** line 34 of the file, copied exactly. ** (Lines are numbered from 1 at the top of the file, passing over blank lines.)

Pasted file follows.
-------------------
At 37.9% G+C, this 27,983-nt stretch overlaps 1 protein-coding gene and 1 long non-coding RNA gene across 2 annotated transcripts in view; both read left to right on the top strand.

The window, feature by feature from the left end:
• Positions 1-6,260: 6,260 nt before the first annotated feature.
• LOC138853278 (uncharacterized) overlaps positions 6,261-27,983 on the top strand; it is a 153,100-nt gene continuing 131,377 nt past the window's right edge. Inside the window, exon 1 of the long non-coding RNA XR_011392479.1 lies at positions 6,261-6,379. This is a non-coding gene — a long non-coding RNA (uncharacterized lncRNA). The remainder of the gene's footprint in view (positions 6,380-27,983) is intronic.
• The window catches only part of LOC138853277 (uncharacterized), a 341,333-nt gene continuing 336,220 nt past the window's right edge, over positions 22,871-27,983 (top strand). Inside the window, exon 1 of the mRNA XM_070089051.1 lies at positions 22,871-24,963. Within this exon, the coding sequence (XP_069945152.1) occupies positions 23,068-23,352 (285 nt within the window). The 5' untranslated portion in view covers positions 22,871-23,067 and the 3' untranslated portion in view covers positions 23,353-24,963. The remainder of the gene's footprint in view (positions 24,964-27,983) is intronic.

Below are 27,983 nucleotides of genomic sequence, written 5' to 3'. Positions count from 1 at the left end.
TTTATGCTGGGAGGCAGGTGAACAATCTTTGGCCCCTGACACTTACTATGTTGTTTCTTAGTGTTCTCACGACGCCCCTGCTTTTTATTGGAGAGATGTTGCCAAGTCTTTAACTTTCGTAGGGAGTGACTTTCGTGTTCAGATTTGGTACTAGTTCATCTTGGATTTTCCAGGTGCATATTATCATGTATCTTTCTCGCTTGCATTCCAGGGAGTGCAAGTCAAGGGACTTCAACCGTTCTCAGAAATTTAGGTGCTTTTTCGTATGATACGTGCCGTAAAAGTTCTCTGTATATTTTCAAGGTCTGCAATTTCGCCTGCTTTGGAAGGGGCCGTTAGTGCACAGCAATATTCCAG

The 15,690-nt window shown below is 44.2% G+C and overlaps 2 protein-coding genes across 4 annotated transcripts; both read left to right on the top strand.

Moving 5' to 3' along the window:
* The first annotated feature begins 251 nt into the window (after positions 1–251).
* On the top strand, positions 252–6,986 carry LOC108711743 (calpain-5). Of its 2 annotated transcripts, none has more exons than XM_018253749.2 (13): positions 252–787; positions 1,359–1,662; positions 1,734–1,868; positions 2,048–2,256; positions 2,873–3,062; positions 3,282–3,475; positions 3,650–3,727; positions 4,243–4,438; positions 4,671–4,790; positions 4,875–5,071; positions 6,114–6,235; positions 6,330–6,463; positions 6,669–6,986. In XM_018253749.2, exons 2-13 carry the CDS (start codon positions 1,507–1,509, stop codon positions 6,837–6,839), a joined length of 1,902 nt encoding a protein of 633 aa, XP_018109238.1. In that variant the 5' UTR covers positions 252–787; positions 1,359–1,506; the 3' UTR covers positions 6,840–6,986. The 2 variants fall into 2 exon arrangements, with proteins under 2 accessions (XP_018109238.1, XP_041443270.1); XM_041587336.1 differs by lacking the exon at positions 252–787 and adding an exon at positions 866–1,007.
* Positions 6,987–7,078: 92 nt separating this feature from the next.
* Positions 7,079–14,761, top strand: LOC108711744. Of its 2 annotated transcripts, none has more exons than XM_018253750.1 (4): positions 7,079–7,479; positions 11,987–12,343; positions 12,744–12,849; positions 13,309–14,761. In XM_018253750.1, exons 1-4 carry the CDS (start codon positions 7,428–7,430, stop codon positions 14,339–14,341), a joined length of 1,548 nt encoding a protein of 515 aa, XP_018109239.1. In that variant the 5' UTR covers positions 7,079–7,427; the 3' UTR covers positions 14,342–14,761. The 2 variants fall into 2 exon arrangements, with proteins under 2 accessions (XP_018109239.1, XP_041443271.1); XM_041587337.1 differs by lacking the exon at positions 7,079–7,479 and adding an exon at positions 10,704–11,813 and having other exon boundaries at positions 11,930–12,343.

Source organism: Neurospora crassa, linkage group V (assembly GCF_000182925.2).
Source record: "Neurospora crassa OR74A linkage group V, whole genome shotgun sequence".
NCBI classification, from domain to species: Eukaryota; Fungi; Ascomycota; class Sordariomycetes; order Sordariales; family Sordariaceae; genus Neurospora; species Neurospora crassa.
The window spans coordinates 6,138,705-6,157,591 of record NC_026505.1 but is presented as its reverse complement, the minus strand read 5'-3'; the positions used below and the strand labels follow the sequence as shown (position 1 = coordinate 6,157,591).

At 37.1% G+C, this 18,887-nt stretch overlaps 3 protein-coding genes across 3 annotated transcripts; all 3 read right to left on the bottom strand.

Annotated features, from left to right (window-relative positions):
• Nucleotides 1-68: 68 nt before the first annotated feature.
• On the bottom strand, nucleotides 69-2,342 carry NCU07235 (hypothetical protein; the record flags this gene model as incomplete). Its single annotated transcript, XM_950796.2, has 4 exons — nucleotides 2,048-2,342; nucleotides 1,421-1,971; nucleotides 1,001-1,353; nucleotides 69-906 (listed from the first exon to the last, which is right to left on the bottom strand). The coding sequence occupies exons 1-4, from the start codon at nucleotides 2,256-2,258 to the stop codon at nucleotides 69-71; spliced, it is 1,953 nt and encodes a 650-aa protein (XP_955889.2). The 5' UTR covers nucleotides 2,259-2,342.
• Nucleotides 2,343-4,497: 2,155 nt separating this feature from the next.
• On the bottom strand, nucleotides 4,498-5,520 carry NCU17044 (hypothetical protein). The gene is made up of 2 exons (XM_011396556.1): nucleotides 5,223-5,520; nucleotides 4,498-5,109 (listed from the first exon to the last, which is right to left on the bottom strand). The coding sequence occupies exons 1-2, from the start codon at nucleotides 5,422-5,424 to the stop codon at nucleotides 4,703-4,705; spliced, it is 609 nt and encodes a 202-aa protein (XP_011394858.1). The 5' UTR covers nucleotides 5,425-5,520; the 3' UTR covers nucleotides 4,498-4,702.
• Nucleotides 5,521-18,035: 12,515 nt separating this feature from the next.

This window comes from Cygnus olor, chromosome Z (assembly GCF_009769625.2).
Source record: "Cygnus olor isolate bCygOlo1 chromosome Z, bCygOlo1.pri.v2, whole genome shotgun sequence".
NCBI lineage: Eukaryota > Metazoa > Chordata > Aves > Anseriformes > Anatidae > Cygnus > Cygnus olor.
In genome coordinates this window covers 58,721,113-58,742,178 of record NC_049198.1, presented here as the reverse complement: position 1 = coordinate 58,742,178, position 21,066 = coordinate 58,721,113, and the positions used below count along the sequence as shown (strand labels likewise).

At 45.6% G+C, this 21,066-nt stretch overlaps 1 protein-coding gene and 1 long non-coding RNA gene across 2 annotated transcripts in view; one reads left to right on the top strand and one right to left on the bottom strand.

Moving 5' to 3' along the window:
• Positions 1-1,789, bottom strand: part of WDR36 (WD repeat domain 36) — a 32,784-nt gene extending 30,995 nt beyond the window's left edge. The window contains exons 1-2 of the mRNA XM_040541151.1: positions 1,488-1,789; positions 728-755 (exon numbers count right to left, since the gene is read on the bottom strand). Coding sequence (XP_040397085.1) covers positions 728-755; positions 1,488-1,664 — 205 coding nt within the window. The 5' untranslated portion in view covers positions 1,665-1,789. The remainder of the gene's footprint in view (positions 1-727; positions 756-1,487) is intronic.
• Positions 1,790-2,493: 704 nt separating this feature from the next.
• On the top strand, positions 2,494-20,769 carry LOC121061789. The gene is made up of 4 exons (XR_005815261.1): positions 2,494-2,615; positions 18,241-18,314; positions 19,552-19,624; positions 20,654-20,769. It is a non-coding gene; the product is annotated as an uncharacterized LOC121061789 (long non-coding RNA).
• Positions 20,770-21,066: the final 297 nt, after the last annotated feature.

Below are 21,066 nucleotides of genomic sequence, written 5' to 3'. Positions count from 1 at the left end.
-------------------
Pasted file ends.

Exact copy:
• Positions 20,770-21,066: the final 297 nt, after the last annotated feature.